30 Sep Preparing Blueberry, Hydrangea and Other Plants for Fall
Want to know how to help your acid loving plants get bundled up for winter? Acid loving plants, shrubs, and trees such as blueberries, azaleas, camellias, ferns, fuschias, hydrangeas, gardenias, rhododendrons, maples, and conifers all like a nice organic acid-based soil mix in the fall. Top dressing your garden with the right organic soil mix such as Kellogg Garden Organics Shade Mix For Acid Loving Plants, means your plants will have more success surviving winter.
In general, top dressing means adding a thin layer of soil or organic material such as manure over your turf grass to help perk up your lawn. However, I’m suggesting that a top dressing is also good for your vegetable or perennial gardens as well as adding a special top dressing to your acid loving garden family.
When I first moved to my little suburban garden, my soil was hard-packed like cement. While my soil is dark Illinois prairie soil, it also has a heavy clay content. This meant lots of broken shovels, sore backs, and sweat-filled dig sessions. Digging in my soil was like wrestling a large bear every week. In order to improve the digging situation, I needed to first change the soil content. I did this by adding more organic content to the soil. Every season I would top dress the gardens in spring and in fall with natural organic soil mix amendments until eventually the soil was transformed into a loose friable foundation which truly helped the plants explode out of the soil with vigor in the spring. You can do this easily with the Kellogg Garden Organics line of organic soil mixes.
Steps to Help Loosen Your Garden Soil with Top Dressing
- Have your soil tested to see what the acidity content is where your plants are growing.
- Add top-dressing and other amendments to the soil based on your soil tests and the plant’s needs – add what your soil is lacking in order to create a better environment for the plants you are growing.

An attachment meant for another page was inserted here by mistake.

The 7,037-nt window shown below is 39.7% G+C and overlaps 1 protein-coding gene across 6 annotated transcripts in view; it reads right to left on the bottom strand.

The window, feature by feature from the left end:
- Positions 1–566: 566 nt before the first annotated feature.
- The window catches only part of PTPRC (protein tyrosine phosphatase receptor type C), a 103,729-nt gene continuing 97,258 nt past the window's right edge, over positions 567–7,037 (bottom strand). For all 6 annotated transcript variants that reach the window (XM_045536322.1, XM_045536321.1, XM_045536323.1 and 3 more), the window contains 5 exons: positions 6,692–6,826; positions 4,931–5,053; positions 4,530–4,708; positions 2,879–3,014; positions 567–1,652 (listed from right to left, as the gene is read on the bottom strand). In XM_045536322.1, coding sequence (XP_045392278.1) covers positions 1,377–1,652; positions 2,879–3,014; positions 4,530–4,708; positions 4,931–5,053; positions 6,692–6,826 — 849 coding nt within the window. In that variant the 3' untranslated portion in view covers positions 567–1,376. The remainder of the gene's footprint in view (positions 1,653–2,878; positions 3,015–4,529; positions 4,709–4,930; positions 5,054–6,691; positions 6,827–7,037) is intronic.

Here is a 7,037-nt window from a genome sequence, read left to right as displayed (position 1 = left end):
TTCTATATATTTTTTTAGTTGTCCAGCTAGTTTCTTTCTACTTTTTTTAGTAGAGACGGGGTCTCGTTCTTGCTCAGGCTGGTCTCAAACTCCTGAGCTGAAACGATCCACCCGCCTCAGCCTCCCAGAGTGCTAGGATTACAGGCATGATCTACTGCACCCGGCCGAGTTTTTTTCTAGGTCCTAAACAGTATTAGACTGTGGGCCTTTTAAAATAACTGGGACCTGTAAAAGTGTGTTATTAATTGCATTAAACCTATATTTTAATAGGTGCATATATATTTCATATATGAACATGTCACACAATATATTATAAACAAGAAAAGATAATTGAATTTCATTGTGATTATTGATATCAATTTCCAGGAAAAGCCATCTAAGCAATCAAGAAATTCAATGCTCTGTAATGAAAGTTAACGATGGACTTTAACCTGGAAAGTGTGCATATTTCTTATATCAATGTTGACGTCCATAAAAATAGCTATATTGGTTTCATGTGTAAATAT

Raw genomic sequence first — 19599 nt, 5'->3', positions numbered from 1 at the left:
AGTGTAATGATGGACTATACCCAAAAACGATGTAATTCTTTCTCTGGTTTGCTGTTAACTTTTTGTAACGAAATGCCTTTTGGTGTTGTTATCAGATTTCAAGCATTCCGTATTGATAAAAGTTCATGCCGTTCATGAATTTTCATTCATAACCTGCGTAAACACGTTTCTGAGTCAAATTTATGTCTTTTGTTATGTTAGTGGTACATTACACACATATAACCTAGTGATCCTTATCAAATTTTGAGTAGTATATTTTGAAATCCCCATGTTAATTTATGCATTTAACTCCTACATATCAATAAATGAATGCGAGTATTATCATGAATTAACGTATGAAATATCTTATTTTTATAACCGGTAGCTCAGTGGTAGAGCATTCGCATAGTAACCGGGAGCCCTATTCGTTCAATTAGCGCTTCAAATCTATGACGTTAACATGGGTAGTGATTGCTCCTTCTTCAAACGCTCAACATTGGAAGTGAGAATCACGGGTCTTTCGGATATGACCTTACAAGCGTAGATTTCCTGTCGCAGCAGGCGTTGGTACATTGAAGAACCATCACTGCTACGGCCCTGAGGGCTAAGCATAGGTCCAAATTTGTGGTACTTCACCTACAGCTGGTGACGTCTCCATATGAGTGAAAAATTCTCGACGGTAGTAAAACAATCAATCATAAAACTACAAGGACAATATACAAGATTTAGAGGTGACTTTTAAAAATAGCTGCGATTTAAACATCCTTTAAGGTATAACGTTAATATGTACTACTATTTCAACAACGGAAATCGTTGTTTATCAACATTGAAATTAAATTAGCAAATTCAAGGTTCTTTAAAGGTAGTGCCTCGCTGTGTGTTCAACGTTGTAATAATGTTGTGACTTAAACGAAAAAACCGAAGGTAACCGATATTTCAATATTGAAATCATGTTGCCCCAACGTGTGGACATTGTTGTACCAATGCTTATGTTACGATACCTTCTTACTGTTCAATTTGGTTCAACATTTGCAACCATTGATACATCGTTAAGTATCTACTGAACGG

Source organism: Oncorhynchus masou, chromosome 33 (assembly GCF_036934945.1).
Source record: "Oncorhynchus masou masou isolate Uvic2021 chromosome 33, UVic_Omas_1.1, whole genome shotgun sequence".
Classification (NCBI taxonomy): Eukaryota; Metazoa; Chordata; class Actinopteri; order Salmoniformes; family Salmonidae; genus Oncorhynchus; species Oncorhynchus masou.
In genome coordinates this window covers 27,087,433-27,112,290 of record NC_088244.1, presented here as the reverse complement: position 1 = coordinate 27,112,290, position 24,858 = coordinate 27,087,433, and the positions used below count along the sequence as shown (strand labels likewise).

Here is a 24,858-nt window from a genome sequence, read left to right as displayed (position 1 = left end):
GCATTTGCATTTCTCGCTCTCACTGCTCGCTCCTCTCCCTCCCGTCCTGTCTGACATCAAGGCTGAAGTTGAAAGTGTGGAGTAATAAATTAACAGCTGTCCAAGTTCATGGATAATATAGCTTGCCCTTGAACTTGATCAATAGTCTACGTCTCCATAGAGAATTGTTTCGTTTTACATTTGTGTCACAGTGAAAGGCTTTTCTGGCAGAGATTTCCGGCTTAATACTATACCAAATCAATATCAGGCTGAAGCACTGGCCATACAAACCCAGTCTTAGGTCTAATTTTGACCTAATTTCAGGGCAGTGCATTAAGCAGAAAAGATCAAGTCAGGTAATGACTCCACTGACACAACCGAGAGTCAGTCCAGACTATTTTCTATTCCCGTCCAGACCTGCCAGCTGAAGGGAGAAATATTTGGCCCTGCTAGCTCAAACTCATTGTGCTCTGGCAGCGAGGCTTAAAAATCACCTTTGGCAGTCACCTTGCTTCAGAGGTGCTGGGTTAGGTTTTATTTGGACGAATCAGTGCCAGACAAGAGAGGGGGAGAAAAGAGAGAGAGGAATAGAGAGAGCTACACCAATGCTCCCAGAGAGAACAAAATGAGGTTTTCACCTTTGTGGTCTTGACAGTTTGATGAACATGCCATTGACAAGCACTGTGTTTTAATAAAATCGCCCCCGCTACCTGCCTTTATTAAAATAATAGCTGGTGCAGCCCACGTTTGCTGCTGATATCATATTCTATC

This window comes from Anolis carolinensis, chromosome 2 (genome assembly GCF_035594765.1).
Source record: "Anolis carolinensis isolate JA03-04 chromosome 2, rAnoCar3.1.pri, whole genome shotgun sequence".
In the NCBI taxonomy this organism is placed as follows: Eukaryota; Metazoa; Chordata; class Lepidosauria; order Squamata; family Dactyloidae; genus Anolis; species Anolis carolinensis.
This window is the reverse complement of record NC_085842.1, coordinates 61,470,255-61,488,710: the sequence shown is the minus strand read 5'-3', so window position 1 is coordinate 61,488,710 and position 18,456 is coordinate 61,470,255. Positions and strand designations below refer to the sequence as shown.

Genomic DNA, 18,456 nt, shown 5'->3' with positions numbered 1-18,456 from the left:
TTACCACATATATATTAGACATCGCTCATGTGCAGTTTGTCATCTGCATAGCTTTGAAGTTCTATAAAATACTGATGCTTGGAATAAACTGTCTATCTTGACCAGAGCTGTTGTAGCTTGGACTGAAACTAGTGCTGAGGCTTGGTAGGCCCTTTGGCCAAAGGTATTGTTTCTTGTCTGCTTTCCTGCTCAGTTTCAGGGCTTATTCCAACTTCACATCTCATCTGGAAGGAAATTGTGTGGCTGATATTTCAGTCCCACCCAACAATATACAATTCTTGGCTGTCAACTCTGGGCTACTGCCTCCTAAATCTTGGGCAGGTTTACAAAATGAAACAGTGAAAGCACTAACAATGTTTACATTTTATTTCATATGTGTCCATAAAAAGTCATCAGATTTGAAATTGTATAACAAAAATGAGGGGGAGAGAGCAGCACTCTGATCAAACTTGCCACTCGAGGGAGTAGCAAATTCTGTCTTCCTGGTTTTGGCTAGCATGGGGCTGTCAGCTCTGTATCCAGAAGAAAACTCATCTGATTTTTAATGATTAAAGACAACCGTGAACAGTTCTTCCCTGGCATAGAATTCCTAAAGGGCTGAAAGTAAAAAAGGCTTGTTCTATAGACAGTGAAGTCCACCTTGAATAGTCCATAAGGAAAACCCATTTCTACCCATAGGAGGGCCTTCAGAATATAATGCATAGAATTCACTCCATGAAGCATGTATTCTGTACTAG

- Once you have a baseline understanding of your soil content, work annually to contribute healthy organic amendments to your garden beds such as organic soil, soil mix, mulch, and compost.
My blueberries, Bushel and Berry Jelly Bean®, Bushel and Berry Peach Sorbet®, and Bushel and Berry Pink Icing®, all did remarkably well this season (seen in photos). I planted the berries early in the spring with an organic soil, then I had to add peat moss in order to acidify it. Using the Kellogg Garden Organics Shade Mix to your soil is a better acidic soil mix amendment because each bag of Kellogg Garden Organics Shade Mix For Acid Loving Plants contains 2 ½ cubic feet of Canadian sphagnum peat moss, bark fines, hydrolyzed feather meal, and dehydrated poultry manure (see photo above). This spectacular combination means you don’t have to mix your own custom soil mix combination up – it’s already in the bag. It helps all types of acid loving plants in your garden get a little soil mix power boost while functioning as a winter cover.
How to Top Dress the Acid-Loving Garden
- Weed – Weed the garden in fall and pull out any debris or annual plants that have died off.
- Trim – Trim any deadwood from your shrubs or plants.
- Mulch – Without digging into ground soil, layer approximately 2 inches of the recommended soil mix around your acid-loving plants, leaving a small space around trunk bases or stems so that the plant does not become smothered.
Top dressing blueberries and other acid-loving garden plants in the fall is wonderfully easy using the Kellogg Garden Organics Shade Mix For Acid Loving Plants. Happy Gardening!
Special thank you to Bushel and Berry for providing the blueberry shrubs in this post.
Shawna Coronado is a successful author, blogger, photographer, and media host who focuses on wellness by teaching green lifestyle living, organic gardening, and anti-inflammatory culinary. Most recently Shawna has written the books, “Grow a Living Wall” and “101 Organic Gardening Hacks”. Shawna campaigns for social and community good – her garden, food, and eco-adventures have been featured in many media venues including television news programming, radio broadcasting, and PBS television. You can learn more about Shawna at www.shawnacoronado.com.